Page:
A year and a half ago, I had never written a line of code. I didn’t know what a class or boolean was, or how you’d go about turning an idea into an actual working application. Fast forward to now: writing and shipping software every day as a co-op Software Engineer.
What is most unexpected about my takeaways from my co-op experience? The most important lessons are surprisingly not related to a specific technology or tool. My biggest takeaways from this experience are more abstract than these tools: they’re ideas that have redefined my expectations of what a job should and can be.
I was always enticed by the idea of creating things. As a kid I used to draw a lot. I loved playing around with Photoshop, making logos and designs for ideas I had. I even learned a bit of HTML to put some of these on the web. There’s an innate beauty in putting time and work into something and having a tangible result to show for it at the end. There’s also those amazing moments of just pure happiness working in that iterative process.
Most of my coworkers share this same passion – everyone here seems to have a side project or hobby that involves creation in one way or another. There are musicians, podcasters, writers, artists, cooking enthusiasts, photographers, app developers, beer reviewers; this constant creative inspiration makes for an amazing work environment.
Humility and Passion are King
At my previous non-technical jobs, a strict top-down management style seemed like the default methodology for getting people to do things. No thanks. Seven months in, and I understand that by hiring passionate humble people who love creating things, a lack of motivation suddenly stops being a problem: the work and thrill of creation is the motivation. No need for strict start hours or dozens of meetings, all of this just comes as a byproduct of getting people to do what they love. There have been a number of occasions where I was stuck with some problem, and coworkers with decades of experience didn’t hesitate to step in and help me out even though I knew it was probably a trivial problem to them.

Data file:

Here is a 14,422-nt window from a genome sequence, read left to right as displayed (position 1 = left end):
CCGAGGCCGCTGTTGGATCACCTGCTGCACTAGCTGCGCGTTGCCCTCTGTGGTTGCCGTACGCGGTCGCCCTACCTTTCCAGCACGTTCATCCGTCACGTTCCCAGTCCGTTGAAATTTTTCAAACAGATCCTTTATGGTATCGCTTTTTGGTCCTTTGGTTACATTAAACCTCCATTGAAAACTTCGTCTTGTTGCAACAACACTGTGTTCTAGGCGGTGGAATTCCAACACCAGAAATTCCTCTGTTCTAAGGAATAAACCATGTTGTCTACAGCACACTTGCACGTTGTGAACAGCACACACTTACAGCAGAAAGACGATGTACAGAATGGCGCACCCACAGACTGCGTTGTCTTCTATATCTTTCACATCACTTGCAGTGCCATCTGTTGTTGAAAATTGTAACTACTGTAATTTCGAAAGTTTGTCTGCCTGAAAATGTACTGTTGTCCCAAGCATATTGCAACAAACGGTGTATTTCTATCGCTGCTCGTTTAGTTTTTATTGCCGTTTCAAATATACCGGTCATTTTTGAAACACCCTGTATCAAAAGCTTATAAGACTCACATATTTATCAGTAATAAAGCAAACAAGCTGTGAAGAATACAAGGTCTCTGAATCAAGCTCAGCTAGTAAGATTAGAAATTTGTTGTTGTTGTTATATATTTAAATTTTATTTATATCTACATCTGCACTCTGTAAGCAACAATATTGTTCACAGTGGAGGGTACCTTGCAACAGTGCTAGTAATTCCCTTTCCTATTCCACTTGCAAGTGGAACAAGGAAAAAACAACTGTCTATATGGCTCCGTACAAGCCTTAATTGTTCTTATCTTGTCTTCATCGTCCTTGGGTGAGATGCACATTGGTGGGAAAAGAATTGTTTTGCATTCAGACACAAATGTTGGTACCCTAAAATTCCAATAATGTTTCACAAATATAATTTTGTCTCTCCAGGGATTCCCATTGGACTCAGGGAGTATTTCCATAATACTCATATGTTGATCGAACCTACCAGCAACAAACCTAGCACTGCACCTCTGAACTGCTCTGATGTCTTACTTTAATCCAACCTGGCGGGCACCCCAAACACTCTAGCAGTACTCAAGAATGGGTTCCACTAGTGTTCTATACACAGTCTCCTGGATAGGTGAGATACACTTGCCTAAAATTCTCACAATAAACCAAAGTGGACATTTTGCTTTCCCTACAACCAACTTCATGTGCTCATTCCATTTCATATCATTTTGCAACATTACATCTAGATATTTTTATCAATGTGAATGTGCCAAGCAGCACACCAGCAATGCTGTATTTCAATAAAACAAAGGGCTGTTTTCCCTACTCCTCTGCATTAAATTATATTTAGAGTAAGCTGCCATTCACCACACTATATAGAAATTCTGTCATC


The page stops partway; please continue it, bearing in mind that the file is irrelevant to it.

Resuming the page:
Learn by Doing
My first few weeks at Hootsuite were overwhelming at times – diving into a massive codebase with the bit of experience I had was a challenging but amazing experience. I’m almost at the end of my co-op term, and I can say I learned to take the opportunity to dip my toes into dozens of new tools and technologies, from job schedulers, to loggers, data analytics, third party APIs, and too many others to list here. Learning is one of those activities, like creation, that just makes me inherently happy, and the fact that I get to do it in my job is really cool.
Beautiful Code Matters
In school I learned the concept of writing “good code”, but during my time here I learned appreciate the importance of it first hand. For a few months I worked on tracking and fixing small bugs in the codebase, and this meant sifting through thousands of lines of code everyday. If a certain feature was well written, I’d be able to track down the bug in no time: I could almost sense where the code was going next thanks to naming conventions, proper indentation, and well written documentation. Debugging was such a smooth flow and, dare I say, even fun at times. Bad code, on the other hand, felt too wordy or too concise and it made simple fixes take hours to track down. My takeaways are that I try to leave any code I touch in a better state than I found it and appreciate our thorough code review practice.
A Short Feedback Loop Feels Good
There’s a well defined set of steps between the time I write code and the time it reaches the cloud. The focus is on keeping a balance between speed of deployment and quality of the code. This process is different for every company, and as my first experience in a technical position, I’m spoiled by our continuous deployment process where we push code to production multiple times a day.
Besides being able to react quickly to problems and get products to market very fast, there’s very human benefit to that process, too. To me it means I get to experience little hits of joy everyday and it provides the chance for closure – those little cycles of accomplishment make my work feel complete.
Focus on Happiness
My first week here I got to do or see all of the following: deploying code on my first day, five of my co-workers talking about things they’re passionate about, a nerf gun war, enjoying craft beer after work on Friday, and playing a ping pong match. I was surprised by how many cool things I took part in while also putting in a ton of good work – feeling happy and inspired keeps me productive.
My experience here has reignited my passion for entrepreneurship and creation. I’ll be leaving Hootsuite knowing a ton more about programming, the type of work I want to do, and a sense of reassurance that development is right for me. It’s been an incredible 8 months of learning, doing, and having fun.
Thank you to all the members of the CoreUX team for teaching me these lessons. Thanks to Chris Richardson, Kimli Welsh, and Noel Pullen for their input. I hope future experiences are as rewarding as my time here.
About the Author
Rennie Haylock is a co-op student on our CoreUX team. His interests include graphic design, and building web applications. Follow him on Twitter @renniehaylock.